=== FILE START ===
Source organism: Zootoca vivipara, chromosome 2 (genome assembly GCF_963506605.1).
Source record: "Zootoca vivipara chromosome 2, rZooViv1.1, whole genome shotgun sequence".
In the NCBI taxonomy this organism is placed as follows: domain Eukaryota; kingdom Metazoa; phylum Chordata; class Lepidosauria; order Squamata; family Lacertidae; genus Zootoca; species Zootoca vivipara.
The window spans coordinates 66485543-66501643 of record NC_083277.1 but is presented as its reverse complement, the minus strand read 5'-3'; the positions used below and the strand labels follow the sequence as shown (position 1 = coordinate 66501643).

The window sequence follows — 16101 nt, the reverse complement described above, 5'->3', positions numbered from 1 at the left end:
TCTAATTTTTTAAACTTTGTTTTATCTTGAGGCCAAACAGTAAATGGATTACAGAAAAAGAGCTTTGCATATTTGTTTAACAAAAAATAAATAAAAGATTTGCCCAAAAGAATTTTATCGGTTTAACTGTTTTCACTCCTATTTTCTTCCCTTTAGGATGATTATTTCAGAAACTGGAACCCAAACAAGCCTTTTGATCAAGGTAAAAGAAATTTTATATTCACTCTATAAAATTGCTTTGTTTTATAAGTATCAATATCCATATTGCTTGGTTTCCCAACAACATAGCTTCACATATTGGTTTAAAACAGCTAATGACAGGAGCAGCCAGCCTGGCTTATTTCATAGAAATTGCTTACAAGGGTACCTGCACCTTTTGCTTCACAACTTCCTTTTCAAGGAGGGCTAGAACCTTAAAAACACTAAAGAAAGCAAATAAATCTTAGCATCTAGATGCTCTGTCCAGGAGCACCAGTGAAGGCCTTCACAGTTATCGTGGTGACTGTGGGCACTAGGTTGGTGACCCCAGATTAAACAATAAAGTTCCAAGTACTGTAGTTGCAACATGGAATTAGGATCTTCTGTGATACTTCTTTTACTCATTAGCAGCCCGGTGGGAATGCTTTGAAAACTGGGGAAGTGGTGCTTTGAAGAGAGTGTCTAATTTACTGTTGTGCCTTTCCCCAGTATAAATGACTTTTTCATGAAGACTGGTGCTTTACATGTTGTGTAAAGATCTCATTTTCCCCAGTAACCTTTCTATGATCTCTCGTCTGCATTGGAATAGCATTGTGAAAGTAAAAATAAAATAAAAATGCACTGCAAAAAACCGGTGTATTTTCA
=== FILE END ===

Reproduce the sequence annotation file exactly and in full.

Source organism: Zootoca vivipara, chromosome 2 (genome assembly GCF_963506605.1).
Source record: "Zootoca vivipara chromosome 2, rZooViv1.1, whole genome shotgun sequence".
In the NCBI taxonomy this organism is placed as follows: domain Eukaryota; kingdom Metazoa; phylum Chordata; class Lepidosauria; order Squamata; family Lacertidae; genus Zootoca; species Zootoca vivipara.
The window spans coordinates 66485543-66501643 of record NC_083277.1 but is presented as its reverse complement, the minus strand read 5'-3'; the positions used below and the strand labels follow the sequence as shown (position 1 = coordinate 66501643).

The window sequence follows — 16101 nt, the reverse complement described above, 5'->3', positions numbered from 1 at the left end:
TCTAATTTTTTAAACTTTGTTTTATCTTGAGGCCAAACAGTAAATGGATTACAGAAAAAGAGCTTTGCATATTTGTTTAACAAAAAATAAATAAAAGATTTGCCCAAAAGAATTTTATCGGTTTAACTGTTTTCACTCCTATTTTCTTCCCTTTAGGATGATTATTTCAGAAACTGGAACCCAAACAAGCCTTTTGATCAAGGTAAAAGAAATTTTATATTCACTCTATAAAATTGCTTTGTTTTATAAGTATCAATATCCATATTGCTTGGTTTCCCAACAACATAGCTTCACATATTGGTTTAAAACAGCTAATGACAGGAGCAGCCAGCCTGGCTTATTTCATAGAAATTGCTTACAAGGGTACCTGCACCTTTTGCTTCACAACTTCCTTTTCAAGGAGGGCTAGAACCTTAAAAACACTAAAGAAAGCAAATAAATCTTAGCATCTAGATGCTCTGTCCAGGAGCACCAGTGAAGGCCTTCACAGTTATCGTGGTGACTGTGGGCACTAGGTTGGTGACCCCAGATTAAACAATAAAGTTCCAAGTACTGTAGTTGCAACATGGAATTAGGATCTTCTGTGATACTTCTTTTACTCATTAGCAGCCCGGTGGGAATGCTTTGAAAACTGGGGAAGTGGTGCTTTGAAGAGAGTGTCTAATTTACTGTTGTGCCTTTCCCCAGTATAAATGACTTTTTCATGAAGACTGGTGCTTTACATGTTGTGTAAAGATCTCATTTTCCCCAGTAACCTTTCTATGATCTCTCGTCTGCATTGGAATAGCATTGTGAAAGTAAAAATAAAATAAAAATGCACTGCAAAAAACCGGTGTATTTTCA